Technology in the Classroom 
  • Why Wikipedia could have a place in the classroom
    While some educators have rejected the use of Wikipedia in an academic setting, there are occasions when it makes sense to use the user-generated content on the site, writes Rhett Allain, an associate professor of physics at Southeastern Louisiana University. He writes in this blog post that the content on the website has become much more reliable over the years, and if the goal is for students "to process and synthesize information" it makes sense for Wikipedia to be used. Wired.com/Wired Science blog (11/17) LinkedInFacebookTwitterEmail this Story
 
  Hot Topics 

Top five news stories selected by ASCD SmartBrief readers in the past week.

  • Results based on number of times each story was clicked by readers.
  Policy Watch 
  • Uncertainty surrounds new teacher evaluations in La.
    Louisiana is preparing to implement a new teacher-evaluation system this year for all teachers, in which their effectiveness will be measured in large part on students' test scores. However, even as the system moves forward, questions remain over specifics of the plan and its implications for teachers, principals and classroom creativity. Steve Monaghan of the Louisiana Federation of Teachers says the group is working on efforts to get it repealed. The Times-Picayune (New Orleans) (11/18) LinkedInFacebookTwitterEmail this Story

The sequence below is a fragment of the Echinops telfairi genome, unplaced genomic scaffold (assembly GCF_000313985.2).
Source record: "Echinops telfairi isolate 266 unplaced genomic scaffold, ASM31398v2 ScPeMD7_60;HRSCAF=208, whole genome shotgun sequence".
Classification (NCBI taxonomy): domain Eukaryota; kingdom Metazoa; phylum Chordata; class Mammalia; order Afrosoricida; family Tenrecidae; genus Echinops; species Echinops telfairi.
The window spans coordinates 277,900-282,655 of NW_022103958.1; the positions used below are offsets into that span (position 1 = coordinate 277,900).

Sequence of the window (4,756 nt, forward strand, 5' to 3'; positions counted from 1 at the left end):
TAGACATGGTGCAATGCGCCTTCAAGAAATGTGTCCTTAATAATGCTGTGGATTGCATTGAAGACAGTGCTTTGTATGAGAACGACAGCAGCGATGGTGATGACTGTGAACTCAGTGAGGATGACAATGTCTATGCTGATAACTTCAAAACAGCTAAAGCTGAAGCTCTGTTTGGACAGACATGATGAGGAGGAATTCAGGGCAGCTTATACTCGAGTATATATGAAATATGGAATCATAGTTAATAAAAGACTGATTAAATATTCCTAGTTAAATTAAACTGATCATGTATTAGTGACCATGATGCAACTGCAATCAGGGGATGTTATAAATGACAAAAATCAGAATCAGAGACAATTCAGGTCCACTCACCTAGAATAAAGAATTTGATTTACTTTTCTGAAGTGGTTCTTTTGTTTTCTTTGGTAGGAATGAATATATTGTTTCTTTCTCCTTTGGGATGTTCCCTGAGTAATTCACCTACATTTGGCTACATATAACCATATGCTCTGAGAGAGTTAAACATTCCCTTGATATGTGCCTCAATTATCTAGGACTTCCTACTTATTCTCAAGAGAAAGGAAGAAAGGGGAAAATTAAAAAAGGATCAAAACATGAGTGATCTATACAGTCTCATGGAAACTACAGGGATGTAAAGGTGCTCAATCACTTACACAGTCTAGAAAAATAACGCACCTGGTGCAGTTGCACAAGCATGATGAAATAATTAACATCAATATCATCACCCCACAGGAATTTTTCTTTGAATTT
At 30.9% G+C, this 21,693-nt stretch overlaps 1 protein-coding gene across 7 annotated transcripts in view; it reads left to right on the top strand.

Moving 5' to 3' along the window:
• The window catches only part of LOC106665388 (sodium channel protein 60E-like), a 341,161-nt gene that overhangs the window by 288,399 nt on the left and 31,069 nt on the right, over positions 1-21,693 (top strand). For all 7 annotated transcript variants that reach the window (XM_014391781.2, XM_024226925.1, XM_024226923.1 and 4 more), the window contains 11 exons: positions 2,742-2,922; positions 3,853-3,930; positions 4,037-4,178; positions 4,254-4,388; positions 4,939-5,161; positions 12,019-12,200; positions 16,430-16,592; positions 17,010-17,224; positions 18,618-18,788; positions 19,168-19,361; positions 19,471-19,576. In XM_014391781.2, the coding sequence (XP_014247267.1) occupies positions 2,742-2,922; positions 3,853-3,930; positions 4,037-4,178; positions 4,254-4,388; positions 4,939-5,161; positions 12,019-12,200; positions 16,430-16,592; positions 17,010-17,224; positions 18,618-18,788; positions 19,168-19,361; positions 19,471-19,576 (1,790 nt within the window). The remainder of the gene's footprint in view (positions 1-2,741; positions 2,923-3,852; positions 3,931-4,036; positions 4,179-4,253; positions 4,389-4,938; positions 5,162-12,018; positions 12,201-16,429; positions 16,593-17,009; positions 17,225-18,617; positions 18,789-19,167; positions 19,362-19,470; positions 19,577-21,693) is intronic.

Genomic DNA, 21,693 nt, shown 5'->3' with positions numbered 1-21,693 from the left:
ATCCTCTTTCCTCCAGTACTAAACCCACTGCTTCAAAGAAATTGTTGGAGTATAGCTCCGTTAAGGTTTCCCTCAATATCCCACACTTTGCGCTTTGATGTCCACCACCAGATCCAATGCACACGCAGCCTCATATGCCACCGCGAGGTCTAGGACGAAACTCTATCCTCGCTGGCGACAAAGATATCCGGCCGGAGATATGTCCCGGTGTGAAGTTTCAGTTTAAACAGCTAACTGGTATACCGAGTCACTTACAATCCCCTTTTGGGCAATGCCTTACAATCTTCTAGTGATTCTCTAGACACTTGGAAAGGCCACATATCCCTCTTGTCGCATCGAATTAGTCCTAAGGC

• Other News
  Faculty Lounge 
  • A new frontier in school integration
    As more white students move into urban -- traditionally non-white -- neighborhoods and attend nearby public schools, the longtime goal of successful school integration looms as a possibility, according to Jennifer Burns Stillman, an author and research analyst at the Office of Innovation in the New York City Department of Education. However, she writes, the challenge is to effectively manage the different needs of families from different backgrounds and weave together "extremely different groups of people." Education Next (Winter 2013) LinkedInFacebookTwitterEmail this Story
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  ASCD News 
  • Whole Child Podcast episode on fair and effective teacher evaluation
    A recent Whole Child Blog post poses the following question: "If the ultimate goal of teacher evaluation is to improve student performance, what should evaluators be looking for?" Answers are in the latest episode of the Whole Child Podcast, centered on the topic of fair and effective teacher evaluation. Download the podcast to hear from National Association for Music Education's Mike Blakeslee, McREL's Bryan Goodwin, and Superintendent and Educational Leadership contributor Cindy Weber. LinkedInFacebookTwitterEmail this Story
  • "We meet in very unique spaces that don't have traditional walls"
    In a short video clip on the ASCD website (7th from the left), educator and 2013 Annual Conference presenter Tiffany Della Vedova discusses her experience creating a blended learning environment and teaching and leading online. Find out how she engages students located more than 1,000 miles away using Google Chat, Skype, Facebook and Pinterest, and how else she makes the blended experience work.
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  SmartQuote 
Nothing is too small to know, and nothing is too big to attempt."
--William Cornelius Van Horne,
Canadian railway executive